Welcome to volume two of my blog paying homage to the football clubs I've visited all over the world and the wonderful people responsible for keeping them going and looking after the stadiums, and in some cases basic grounds.

Since I was a little lad I've been fascinated in football and more so where games are played. With my love of travel and curiosity of the game I wanted to visit as many grounds and see games wherever possible. I was lucky that my Dad also loved the game and spent so much of his spare time taking me to matches. As I got older the boundaries widened owing to my location and increased wages to Europe and indeed the world. The sight of a stand or a floodlight pylon in the distance immediately hightens my senses and eagerness for a closer look.

I hope this site gives you the chance to share in my pleasure and experiences and maybe one day set you on the road to adventure. If you get half as much out of the hobby as I've done I can guarantee some great memories, good friends and stories to pass on to future generations.

Give your local club a go today. They'll be pleased to see you!

Everlasting thanks primarily to my late and very much missed and dearly loved parents; my Dad Bob Bernard and my Mum; Ann, who put up with endless years of football chat and my brothers Nick and Paul who gave me the chance and encouragement to do what I have. Thanks to all my friends who offer encouragement and Sally and Stan who inspire and give me great pride. Young Stan is showing a keen interest in my hobby!

Please feel free to post any comments (please use sensible language - I want everyone to be able to enjoy reading) or ask any questions relating to visiting grounds or events. If you want to see any ground reviewed please let me know. It will take quite some time for everywhere to appear, but make sure you keep having a look as the site is continually updated.

If you click on a lot of the pictures you will get a larger version on your screen.

I have also added links to video clips on youtube where appropriate for those of you who are bored of reading or are filling in time at work. I haven't always gone for the most obvious choices, but items that will be in some cases unusual but always historically interesting.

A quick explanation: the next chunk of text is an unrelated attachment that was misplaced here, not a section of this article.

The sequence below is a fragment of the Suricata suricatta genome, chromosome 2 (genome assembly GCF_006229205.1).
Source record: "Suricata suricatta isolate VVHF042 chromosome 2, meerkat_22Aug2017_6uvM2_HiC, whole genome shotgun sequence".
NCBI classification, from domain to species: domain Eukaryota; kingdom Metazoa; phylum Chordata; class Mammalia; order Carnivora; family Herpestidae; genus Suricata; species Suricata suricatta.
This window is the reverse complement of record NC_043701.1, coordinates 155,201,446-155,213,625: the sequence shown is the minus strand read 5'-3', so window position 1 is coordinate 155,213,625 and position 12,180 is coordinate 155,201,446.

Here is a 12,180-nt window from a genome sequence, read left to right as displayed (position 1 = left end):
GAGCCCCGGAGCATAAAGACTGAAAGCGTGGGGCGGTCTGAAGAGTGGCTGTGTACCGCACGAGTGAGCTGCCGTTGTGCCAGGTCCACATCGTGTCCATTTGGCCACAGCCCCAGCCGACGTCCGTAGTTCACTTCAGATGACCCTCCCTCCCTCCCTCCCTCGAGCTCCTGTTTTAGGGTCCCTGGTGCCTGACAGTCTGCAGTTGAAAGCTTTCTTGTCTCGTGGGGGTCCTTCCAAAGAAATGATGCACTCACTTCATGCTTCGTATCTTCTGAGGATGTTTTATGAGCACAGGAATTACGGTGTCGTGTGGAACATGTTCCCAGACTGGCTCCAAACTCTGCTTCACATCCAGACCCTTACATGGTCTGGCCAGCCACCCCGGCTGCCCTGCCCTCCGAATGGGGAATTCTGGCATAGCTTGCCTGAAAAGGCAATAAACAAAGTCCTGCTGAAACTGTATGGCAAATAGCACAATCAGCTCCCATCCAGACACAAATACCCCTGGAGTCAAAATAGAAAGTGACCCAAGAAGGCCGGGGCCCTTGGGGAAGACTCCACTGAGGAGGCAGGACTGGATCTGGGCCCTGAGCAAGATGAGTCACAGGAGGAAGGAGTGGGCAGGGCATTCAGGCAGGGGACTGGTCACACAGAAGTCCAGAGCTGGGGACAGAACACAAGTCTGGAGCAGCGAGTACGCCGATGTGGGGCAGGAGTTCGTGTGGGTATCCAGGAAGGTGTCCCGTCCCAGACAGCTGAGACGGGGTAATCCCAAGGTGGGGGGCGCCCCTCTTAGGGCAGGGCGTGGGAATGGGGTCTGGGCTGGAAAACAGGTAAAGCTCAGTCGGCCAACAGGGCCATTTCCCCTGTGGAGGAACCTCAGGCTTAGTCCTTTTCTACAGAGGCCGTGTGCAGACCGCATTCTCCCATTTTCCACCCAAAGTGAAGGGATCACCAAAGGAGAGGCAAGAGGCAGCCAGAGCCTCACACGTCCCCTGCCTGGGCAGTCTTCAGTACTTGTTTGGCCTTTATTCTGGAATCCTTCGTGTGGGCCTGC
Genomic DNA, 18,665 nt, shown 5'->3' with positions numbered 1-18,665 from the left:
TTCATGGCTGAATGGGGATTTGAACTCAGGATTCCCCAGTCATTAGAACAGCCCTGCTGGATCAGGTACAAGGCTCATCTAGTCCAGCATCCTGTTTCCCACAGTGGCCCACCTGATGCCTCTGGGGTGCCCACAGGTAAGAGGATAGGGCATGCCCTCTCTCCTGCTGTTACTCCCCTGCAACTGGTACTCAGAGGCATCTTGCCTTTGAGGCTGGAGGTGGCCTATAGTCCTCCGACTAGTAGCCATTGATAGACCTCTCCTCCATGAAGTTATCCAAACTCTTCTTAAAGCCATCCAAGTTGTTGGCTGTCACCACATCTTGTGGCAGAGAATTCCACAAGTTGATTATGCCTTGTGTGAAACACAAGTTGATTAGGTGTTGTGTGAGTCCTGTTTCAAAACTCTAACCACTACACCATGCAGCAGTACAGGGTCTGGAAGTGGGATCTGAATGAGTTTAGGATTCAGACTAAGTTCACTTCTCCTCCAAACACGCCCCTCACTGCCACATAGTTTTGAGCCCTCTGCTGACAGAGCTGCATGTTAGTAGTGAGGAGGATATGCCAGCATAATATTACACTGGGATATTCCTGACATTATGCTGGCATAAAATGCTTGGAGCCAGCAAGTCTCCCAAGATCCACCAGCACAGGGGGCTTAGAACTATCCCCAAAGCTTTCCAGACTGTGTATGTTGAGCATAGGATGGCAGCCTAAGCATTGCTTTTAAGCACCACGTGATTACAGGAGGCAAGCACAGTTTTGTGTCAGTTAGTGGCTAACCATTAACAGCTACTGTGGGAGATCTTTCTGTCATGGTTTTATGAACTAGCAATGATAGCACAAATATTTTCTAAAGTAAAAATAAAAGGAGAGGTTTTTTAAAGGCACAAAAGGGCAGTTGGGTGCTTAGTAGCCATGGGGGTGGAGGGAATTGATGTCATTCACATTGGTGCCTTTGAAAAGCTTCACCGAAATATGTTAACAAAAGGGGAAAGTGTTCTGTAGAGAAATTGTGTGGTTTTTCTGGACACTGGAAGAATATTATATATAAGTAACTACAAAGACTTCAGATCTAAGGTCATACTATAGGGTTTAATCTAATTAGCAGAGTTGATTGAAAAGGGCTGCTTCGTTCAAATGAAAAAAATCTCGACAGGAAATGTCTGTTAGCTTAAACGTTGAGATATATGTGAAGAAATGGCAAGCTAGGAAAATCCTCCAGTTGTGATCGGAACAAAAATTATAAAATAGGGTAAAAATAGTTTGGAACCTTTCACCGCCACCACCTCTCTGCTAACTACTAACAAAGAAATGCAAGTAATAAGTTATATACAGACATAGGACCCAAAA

Click to see volume one of HAOTW.

Rob Bernard

London

September 2015

Monday, April 22, 2013

Globlex (Thailand)




Globlex FC are a football club based in the Thai capital of Bangkok, who were one of many clubs formed in 2011 to take up a place in the newly extended Regional League's. 

Globlex originally took up residency at the Ram Khamhaeng University Stadium 
in the shadows of Rajamangala Stadium, before moving to the old Police venue;  Bunyajinda Stadium















Globlex will play in the Thai Regional League Division Two Central West Area for the 2014 season.














My visit

Globlex 0 Samut Sakon 0 (Sunday 7th April 2013) Thai Regional League Central West Region (att: approx 500)





My holiday had gone superbly. The sixes cricket team I represent; Yarrambat of Melbourne, had won the Bowl (third level) of the Chiang Mai International Cricket Sixes and I’d had a solid tournament. In the week before travelling north I’d visited several new grounds and seen a couple of midweek matches. I had an afternoon and evening to kill in Bangkok before heading to Phuket the following day for more cricket.













After closely scrutinising the websites and Twitter for news of late changes to fixtures, as is not unusual in Thailand, I plumped for a double header on two new grounds not too far apart.

Globlex were based at Rhampangpeng University in the shadows of the majestic national Rajamangala Stadium. Their game was a 4pm kick off, in the searing heat with measured just under 40 degrees. With the second match having a 6pm kick off I reckoned on getting in an hour at the first encounter.













As ever in Bangkok a taxi was soon pulling in to transport me, and after a ride up the vibrant Rhampangpeng Road a short walk soon had me outside the stadiums railings where I stood to attention with everyone else inside and out of the arena as the Thai national anthem boomed out. Admission was 50 baht (around £1.15) and gained me access to an excellent raised cantilever stand, which was split between home and away fans.













I had seen Sakon the previous season at Thai Honda and once again their following in pink and sky blue was higher than the home support and was loud and colourful. Another raised seated stand was opposite, but not in use for the match; with the pitch surrounded by a running track as are the majority of stadiums in the lower divisions in Thailand.













The match itself was not fantastic, although the build-up play was not the worst. Unfortunately the finishing from both sides was wasteful in the extreme. This was emphasised when the visitors were awarded a debatable penalty on the stroke of half time that was blasted over the bar.

Catering was like many grounds at that level in Thailand, and came courtesy of a van behind the stand. As was the norm, hands were stamped on entry allowing fans to come and go.













After spending fifteen minutes in the company of the friendly Sakon fans at the beginning of the second half, who tried to work out my Boro shirt, I headed for the exit as I had a gut feeling the second game would be pretty special at the PAT Stadium; the home of Singhturua FC.

To see action from the game, please go to my amatuer video at: 

http://www.youtube.com/watch?v=GlSlv112lZs&list=UUuIHNmGQ2lRbtwwp7tLYDDQ&index=5
















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